22. Mr Stamoulakatos brought an appeal on points of law, which the Court of Cassation dismissed on 4 November 1986. Having been summoned to appear while he was serving his sentence, he did not attend.
23. On 2 January 1990 he made an application for a retrial to the Indictment Division of the Athens Court of Appeal. He relied on Article 4 para. 2 of Protocol No. 7 (P7-4-2) to the Convention and asked for judgment no. 8439/1980 (see paragraph 13 above) to be set aside.
On 14 February 1991 the Indictment Division dismissed the application on the ground that the file disclosed no procedural defect and that the trial in absentia had not in any way been contrary to Article 6 (art. 6) of the Convention or to the Colozza judgment. It noted that the summons to appear before the Criminal Court, which had been delivered to the address at which the applicant submitted that it should have been served on him at the time, had been given to Mrs Papargyriou pursuant to Article 155 para. 1 of the Code of Criminal Procedure. Furthermore, Greek national law did not oblige the court to assign counsel officially to defend a person accused of a criminal offence. Lastly, Mr Stamoulakatos had not pleaded any impediment such as would have justified adjourning the hearing (Article 349 of the Code of Criminal Procedure).
On 14 May 1991 the applicant appealed on points of law against that judgment, but on 23 December 1991 the Court of Cassation dismissed the appeal for failure to comply with the 30-day time-limit laid down in Article 473 para. 1 of the Code of Criminal Procedure.
3. The appeals against judgment no. 42211/1980
24. On 24 December 1985 the applicant lodged an appeal against judgment no. 42211/1980 (see paragraph 15 above) and made an application (under Article 430 of the Code of Criminal Procedure) to have the judgment set aside. He withdrew the appeal on 27 January 1986. On 19 March 1986 the Athens Criminal Court ruled that the application was admissible but dismissed it as the applicant had not adduced any evidence to prove that he had a known address at the material time.
25. On 3 June 1987 the Court of Cassation held that an appeal on points of law brought by the applicant was barred by Article 431 para. 3 of the Code of Criminal Procedure.
26. On 18 December 1989 Mr Stamoulakatos applied to the Indictment Division of the Athens Court of Appeal for a retrial in respect of judgment no. 42211/1980.
On 14 February 1991, after considering the file forwarded by the Criminal Court, the Indictment Division noted that the applicant had properly been summoned as a person whose address was unknown; that it had proved impossible to reach him at the address at which, by his own account, he was to be found; that he had not notified the authorities of any change of address and the file did not disclose the existence of any relatives who could accept service; and that after leaving his known address, he travelled from place to place, which made it impossible to pinpoint his whereabouts. Accordingly, the proceedings ending in his conviction were not in any way defective and the trial in absentia was contrary neither to Article 6 (art. 6) of the Convention nor to the Colozza judgment. As to the new facts relied on by Mr Stamoulakatos in support of his application for a retrial, the Indictment Division concluded that, far from undermining the lower court’s judgment, they confirmed its soundness.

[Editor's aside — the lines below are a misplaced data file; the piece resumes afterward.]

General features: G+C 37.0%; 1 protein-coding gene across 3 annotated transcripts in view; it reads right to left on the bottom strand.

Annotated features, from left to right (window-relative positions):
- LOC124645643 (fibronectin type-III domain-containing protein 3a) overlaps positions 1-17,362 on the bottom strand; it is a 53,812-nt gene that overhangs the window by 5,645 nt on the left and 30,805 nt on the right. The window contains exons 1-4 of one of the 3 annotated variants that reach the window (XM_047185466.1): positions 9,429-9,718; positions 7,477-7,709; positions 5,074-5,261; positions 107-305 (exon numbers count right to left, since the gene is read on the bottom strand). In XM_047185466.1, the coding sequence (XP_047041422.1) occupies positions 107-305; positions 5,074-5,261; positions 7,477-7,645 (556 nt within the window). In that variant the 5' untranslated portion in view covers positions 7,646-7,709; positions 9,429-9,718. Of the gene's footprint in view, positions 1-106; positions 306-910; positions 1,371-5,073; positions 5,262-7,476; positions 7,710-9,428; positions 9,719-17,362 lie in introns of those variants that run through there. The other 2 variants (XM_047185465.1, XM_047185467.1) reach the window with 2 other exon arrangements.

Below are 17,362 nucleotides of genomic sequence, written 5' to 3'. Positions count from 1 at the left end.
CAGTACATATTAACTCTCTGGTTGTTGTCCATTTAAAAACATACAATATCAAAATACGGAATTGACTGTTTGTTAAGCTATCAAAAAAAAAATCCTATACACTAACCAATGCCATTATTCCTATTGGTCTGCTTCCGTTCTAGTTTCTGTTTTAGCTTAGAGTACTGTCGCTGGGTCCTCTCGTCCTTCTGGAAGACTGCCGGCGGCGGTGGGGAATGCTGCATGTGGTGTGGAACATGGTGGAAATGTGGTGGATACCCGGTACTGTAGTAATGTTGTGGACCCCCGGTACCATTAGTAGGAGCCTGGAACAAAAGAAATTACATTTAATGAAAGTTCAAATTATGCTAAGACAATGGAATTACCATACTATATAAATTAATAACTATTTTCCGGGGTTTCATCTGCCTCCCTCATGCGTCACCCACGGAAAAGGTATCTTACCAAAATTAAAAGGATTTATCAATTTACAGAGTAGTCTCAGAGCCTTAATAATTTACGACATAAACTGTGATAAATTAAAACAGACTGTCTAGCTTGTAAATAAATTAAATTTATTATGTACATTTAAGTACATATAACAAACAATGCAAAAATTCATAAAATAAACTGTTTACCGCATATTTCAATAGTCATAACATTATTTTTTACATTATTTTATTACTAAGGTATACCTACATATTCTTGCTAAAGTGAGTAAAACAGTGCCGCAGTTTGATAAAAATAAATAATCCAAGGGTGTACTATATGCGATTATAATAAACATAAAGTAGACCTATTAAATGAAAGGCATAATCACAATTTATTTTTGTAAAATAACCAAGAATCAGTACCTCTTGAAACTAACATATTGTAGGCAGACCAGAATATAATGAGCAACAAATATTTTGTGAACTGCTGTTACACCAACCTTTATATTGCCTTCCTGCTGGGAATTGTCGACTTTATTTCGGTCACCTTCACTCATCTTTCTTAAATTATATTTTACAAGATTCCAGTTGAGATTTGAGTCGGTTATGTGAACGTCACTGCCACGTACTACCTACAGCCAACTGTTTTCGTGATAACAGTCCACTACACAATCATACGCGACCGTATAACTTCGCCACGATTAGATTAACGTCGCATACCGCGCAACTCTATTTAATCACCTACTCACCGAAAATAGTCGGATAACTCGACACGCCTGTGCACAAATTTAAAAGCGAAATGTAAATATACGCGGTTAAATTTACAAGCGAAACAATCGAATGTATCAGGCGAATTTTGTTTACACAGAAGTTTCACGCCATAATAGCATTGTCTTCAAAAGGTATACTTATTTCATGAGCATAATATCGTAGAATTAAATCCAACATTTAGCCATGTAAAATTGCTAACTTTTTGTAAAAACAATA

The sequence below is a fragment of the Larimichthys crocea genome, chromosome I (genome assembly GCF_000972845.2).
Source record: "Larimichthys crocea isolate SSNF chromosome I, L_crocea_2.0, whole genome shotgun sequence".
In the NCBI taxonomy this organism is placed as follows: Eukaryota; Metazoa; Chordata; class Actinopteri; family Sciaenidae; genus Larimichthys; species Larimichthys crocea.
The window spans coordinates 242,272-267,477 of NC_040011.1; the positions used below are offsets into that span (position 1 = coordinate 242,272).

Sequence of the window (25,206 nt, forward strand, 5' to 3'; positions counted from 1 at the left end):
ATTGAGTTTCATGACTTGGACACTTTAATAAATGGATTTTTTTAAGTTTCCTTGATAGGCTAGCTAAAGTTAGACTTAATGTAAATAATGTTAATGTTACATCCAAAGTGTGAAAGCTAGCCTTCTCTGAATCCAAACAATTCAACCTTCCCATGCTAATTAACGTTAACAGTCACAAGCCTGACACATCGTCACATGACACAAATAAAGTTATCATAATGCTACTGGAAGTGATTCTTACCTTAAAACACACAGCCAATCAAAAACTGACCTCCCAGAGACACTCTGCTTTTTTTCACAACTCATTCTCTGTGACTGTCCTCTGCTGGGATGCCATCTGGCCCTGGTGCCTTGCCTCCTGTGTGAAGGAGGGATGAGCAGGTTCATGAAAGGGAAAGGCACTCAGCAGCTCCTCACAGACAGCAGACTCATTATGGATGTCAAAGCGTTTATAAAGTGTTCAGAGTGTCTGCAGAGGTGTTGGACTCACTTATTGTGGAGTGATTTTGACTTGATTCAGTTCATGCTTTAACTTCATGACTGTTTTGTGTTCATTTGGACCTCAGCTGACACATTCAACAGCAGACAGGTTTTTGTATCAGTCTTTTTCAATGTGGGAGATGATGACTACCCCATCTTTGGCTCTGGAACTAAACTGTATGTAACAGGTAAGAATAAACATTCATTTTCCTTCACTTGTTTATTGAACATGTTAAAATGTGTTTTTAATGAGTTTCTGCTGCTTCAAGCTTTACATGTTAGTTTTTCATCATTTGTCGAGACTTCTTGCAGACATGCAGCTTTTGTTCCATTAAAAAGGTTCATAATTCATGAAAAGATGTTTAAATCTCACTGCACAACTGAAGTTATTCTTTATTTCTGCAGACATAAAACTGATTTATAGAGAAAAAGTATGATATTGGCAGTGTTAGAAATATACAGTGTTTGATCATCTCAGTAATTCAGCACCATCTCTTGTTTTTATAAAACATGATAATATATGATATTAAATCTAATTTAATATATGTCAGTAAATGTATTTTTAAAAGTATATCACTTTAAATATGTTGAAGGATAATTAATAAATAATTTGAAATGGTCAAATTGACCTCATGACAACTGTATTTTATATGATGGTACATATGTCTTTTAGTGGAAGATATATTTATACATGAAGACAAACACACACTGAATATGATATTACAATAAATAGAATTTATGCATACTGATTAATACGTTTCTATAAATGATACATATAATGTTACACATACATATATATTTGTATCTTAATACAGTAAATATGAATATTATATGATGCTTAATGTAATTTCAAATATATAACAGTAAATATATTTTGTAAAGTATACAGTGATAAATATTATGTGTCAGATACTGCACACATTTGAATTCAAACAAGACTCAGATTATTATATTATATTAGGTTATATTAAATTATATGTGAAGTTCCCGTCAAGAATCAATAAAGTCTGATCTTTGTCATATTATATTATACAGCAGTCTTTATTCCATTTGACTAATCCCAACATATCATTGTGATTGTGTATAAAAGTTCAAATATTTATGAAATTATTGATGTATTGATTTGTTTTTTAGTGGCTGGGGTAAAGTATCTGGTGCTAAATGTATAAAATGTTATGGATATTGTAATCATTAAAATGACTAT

On 14 May 1991 Mr Stamoulakatos appealed on points of law against that judgment, but the appeal was dismissed by the Court of Cassation on 23 December 1991 for failure to comply with the 30-day time-limit laid down in Article 473 para. 1 of the Code of Criminal Procedure.
PROCEEDINGS BEFORE THE COMMISSION
27. Mr Stamoulakatos applied to the Commission on 18 July 1986. He relied on Articles 3, 4, 5, 6 paras. 1 and 3, 8, 9, 10, 11 and 14 (art. 3, art. 4, art. 5, art. 6-1, art. 6-3, art. 8, art. 9, art. 10, art. 11, art. 14) of the Convention and Article 1 of Protocol No. 1 (P1-1). In relation to Article 6 paras. 1 and 3 (art. 6-1, art. 6-3) he complained that he had not been properly summoned to appear in the proceedings which led to his conviction and that he had therefore been unable to defend himself against the charges against him.
28. In a partial decision of 6 June 1990 the Commission declared the application (no. 12806/87) inadmissible except for the complaints based on Article 6 (art. 6), of which it postponed consideration until the outcome of certain proceedings pending in the national courts was known; it declared these complaints admissible on 15 April 1991. On 8 June 1990 it had dismissed an application by Mr Stamoulakatos inviting it to indicate interim measures to the Greek Government under Rule 36 of its Rules of Procedure.
In its report of 20 May 1992 (made under Article 31) (art. 31), the Commission expressed the opinion, by ten votes to four, that there had been a violation of Article 6 paras. 1 and 3 (art. 6-1, art. 6-3). The full text of the Commission’s opinion and of the separate opinion contained in the report is reproduced as an annex to this judgment*.
AS TO THE LAW
THE GOVERNMENT’S PRELIMINARY OBJECTIONS